NEW YORK — Determining whether a mole is a potentially life-threatening melanoma is tricky business, leading to both under- and overdiagnosis. Now, researchers at Weill Cornell Medical College have designed, developed and studied a new diagnostic staining test they say can provide a novel measure of whether a mole is clearly cancerous or benign with the potential for expanded use across all cancers.
In the Nov. 21 issue of the Archives of Dermatology, the researchers say the new test, which relies on the soluble adenylyl cyclase (sAC) expression pattern, provides objective results — if sAC is present in the nucleus of cells from a skin biopsy then, melanoma is present. If the nucleus is not positive, the sample is benign. Most diagnostic stains in use today highlight a specific cell in the biopsy; where the stain is more intense, it is more likely it is to be melanoma. However, how “intense” something stains is a subjective measurement.
“The sAC stain is either positive or negative in the cell’s nucleus. Other stains require an interpretation of staining intensity, which means that a diagnosis of melanoma can rest on a pathologist’s opinion,” says senior author Dr. Jonathan Zippin, an assistant professor of dermatology at Weill Cornell Medical College.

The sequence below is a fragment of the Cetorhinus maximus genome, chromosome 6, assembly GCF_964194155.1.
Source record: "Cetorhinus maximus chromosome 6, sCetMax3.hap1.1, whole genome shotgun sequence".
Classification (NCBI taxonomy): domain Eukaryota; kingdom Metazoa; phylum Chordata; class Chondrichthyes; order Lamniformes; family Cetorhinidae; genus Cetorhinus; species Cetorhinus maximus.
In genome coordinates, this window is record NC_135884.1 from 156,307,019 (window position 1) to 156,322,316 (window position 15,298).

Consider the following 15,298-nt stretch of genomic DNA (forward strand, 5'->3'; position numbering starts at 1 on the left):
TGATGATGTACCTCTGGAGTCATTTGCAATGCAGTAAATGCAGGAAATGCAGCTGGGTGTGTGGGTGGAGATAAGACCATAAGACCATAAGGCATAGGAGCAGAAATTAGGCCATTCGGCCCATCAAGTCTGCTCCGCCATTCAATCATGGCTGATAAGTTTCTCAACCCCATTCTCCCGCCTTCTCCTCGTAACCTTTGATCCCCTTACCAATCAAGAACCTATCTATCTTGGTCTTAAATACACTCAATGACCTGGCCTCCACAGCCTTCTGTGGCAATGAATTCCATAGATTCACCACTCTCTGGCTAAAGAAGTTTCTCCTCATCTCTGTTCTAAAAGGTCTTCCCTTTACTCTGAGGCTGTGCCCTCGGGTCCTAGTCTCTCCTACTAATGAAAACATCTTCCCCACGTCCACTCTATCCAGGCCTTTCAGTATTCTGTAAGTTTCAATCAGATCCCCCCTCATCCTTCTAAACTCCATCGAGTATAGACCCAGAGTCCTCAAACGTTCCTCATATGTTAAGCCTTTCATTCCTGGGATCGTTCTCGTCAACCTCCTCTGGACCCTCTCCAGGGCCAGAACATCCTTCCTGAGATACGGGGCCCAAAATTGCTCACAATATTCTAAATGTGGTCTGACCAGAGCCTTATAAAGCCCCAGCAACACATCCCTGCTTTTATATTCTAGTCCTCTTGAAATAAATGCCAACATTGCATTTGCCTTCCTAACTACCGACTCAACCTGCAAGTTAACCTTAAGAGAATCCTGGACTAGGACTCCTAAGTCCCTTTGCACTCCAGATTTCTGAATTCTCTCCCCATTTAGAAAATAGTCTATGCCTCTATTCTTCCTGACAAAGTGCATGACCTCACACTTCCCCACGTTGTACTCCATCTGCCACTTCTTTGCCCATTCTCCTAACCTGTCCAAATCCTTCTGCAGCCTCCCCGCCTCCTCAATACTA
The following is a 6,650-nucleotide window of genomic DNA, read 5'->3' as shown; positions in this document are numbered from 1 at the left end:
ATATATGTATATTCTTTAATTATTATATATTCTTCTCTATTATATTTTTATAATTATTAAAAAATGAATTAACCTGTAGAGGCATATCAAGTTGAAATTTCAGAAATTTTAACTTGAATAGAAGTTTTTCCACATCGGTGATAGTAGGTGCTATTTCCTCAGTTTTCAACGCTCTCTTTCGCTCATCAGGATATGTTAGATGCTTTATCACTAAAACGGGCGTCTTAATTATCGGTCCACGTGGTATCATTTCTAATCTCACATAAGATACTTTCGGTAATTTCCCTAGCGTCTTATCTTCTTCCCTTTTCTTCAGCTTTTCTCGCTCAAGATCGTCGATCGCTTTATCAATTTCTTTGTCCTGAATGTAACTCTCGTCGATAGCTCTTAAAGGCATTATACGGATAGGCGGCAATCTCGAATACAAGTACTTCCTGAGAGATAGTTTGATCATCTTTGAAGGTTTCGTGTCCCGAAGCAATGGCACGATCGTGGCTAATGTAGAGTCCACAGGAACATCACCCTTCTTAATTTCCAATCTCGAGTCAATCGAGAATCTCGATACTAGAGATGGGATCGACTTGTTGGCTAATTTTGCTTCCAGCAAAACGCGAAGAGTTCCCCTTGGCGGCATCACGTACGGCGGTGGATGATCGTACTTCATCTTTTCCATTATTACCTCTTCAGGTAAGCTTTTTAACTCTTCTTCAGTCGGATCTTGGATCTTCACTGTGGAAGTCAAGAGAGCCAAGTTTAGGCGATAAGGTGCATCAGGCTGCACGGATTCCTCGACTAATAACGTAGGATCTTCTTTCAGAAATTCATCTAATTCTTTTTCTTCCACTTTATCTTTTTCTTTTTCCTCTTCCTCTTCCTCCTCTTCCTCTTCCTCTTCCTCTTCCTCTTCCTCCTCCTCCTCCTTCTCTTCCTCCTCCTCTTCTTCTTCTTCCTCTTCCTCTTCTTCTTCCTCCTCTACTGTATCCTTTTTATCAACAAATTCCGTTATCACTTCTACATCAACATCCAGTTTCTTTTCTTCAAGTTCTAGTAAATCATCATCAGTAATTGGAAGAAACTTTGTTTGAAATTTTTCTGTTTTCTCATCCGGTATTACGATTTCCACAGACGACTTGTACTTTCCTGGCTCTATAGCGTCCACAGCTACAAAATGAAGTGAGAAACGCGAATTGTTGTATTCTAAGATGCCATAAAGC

“As a clinical dermatologist, this uncertainty is difficult to deal with,” continues Dr. Zippin, who sees patients at NewYork-Presbyterian Hospital/Weill Cornell Medical Center. “No one wants to miss a true diagnosis of melanoma, but telling someone they have melanoma, when they may not, changes his or her life.”
Diagnosing melanoma in a patient means that the skin lesion, and an area of healthy tissue around it, must be removed — surgery that can be disfiguring. Additionally, patients diagnosed with melanoma now have the added worry that they may develop another cancer, Dr. Zippin says, since patients diagnosed with a melanoma are at a higher risk for developing another cancer.
The study’s lead author, Dr. Cynthia Magro, professor of pathology and laboratory medicine at Weill Cornell Medical College and a pathologist at NewYork-Presbyterian Hospital/Weill Cornell Medical Center, suggests that the sAC stain should be used in conjunction with other diagnostic tests, such as light microscopy and the other three stains now available.
“What I hope is that five years down the line, this and other stains will help pathologists remove any uncertainty as to whether a biopsy is worrisome,” says Dr. Zippin.
Dr. Magro says, however, that sAC provides one benefit that no other stain does. “The greatest practical application of sAC is using it to determine the cancer-free margins of a lentigo maligna that needs to be removed,” she says. “This is a common melanoma in situ, usually found on the face, that does not show invasive growth. But until the development of sAC, it was very difficult to tell where the cancerous lesion ended.” The sAC stain, which she uses on many patients, “is vastly superior to any other test we have now to determine margins.”